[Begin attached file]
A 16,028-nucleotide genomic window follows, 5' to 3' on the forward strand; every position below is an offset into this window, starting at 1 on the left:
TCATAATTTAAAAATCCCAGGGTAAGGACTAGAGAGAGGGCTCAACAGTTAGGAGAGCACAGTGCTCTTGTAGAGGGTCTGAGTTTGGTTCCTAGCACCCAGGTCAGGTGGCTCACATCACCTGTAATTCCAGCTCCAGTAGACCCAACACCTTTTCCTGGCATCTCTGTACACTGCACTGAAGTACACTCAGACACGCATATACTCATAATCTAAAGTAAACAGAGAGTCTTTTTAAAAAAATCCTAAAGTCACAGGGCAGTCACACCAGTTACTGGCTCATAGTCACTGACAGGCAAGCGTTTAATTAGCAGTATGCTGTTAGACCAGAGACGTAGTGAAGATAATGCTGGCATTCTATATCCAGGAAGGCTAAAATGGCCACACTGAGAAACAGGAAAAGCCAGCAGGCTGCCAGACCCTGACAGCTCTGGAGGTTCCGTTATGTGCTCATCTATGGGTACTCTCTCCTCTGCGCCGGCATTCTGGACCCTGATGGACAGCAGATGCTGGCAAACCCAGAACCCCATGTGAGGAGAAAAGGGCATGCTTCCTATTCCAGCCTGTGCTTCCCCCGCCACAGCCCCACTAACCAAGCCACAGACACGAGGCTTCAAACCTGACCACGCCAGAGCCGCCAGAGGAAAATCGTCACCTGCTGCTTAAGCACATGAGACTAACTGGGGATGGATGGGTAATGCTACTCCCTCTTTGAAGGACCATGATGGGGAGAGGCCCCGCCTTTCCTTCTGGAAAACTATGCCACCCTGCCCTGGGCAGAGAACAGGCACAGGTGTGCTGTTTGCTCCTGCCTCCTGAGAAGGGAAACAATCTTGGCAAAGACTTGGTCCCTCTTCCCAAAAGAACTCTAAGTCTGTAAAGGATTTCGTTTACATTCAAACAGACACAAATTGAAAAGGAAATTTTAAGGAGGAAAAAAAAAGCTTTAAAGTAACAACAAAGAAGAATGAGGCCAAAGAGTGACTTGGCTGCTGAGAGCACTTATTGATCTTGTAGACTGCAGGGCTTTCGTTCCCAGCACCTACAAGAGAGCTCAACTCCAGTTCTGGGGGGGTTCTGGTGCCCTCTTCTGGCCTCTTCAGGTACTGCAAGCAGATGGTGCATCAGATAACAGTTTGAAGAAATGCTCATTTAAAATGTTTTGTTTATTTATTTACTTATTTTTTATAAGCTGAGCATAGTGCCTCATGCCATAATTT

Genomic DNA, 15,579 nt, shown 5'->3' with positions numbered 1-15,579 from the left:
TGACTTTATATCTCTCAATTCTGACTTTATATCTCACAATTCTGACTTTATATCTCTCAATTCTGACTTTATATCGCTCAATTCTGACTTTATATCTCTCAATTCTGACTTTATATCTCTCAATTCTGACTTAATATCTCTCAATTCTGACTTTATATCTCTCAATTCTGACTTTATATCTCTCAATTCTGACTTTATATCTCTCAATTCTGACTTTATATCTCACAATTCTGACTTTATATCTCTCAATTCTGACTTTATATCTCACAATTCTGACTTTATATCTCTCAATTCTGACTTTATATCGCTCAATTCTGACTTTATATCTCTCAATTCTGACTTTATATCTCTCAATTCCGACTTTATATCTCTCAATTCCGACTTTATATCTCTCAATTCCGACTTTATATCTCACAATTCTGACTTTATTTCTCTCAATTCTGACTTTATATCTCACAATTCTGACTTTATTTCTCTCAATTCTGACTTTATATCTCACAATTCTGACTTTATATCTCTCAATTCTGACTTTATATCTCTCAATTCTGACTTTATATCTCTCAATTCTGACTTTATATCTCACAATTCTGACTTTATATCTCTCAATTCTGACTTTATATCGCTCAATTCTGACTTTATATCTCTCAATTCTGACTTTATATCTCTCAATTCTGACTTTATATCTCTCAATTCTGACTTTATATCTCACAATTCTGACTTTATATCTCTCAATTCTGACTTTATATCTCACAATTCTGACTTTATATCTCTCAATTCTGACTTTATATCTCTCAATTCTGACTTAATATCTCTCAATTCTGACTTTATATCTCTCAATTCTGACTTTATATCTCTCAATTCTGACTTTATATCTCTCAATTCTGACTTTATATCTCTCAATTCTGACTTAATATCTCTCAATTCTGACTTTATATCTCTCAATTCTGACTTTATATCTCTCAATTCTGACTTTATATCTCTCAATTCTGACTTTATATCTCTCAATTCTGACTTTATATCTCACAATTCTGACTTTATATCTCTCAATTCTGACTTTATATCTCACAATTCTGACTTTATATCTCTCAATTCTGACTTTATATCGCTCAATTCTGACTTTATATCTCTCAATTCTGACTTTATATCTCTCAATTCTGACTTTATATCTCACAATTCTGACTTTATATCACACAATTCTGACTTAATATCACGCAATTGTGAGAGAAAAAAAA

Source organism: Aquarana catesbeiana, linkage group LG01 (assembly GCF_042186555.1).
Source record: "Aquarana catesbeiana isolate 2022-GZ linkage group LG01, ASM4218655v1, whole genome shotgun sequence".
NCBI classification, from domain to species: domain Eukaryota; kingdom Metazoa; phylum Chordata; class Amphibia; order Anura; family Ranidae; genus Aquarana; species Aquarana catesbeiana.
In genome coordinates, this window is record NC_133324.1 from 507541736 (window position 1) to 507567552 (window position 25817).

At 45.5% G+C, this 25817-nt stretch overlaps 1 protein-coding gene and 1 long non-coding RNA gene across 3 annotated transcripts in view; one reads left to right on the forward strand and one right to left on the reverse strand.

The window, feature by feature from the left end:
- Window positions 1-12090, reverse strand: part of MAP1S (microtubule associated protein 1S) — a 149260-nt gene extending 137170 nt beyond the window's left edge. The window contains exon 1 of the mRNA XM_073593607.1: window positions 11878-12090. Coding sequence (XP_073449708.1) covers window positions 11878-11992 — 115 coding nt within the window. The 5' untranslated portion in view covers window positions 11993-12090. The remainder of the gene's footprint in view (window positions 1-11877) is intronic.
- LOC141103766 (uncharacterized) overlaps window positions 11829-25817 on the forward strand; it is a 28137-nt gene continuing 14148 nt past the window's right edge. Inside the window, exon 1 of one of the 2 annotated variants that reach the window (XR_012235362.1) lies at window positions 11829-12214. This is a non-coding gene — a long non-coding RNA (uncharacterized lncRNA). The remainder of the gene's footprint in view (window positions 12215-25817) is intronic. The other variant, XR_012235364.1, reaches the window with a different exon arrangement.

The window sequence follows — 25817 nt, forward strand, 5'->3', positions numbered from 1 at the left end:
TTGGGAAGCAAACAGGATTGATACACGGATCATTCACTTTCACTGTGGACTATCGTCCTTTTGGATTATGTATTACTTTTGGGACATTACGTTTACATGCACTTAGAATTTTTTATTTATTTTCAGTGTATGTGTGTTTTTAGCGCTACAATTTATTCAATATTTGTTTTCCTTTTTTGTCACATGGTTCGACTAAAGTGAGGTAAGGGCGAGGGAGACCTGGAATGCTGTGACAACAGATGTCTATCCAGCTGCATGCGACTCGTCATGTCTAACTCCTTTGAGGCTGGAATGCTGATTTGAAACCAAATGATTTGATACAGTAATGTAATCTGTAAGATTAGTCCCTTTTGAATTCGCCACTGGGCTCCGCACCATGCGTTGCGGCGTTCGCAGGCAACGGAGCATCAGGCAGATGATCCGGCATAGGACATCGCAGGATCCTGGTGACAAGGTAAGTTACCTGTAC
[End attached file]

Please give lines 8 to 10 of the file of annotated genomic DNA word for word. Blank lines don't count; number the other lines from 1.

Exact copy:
In genome coordinates, this window is record NC_133324.1 from 507541736 (window position 1) to 507567552 (window position 25817).

At 45.5% G+C, this 25817-nt stretch overlaps 1 protein-coding gene and 1 long non-coding RNA gene across 3 annotated transcripts in view; one reads left to right on the forward strand and one right to left on the reverse strand.

The window, feature by feature from the left end: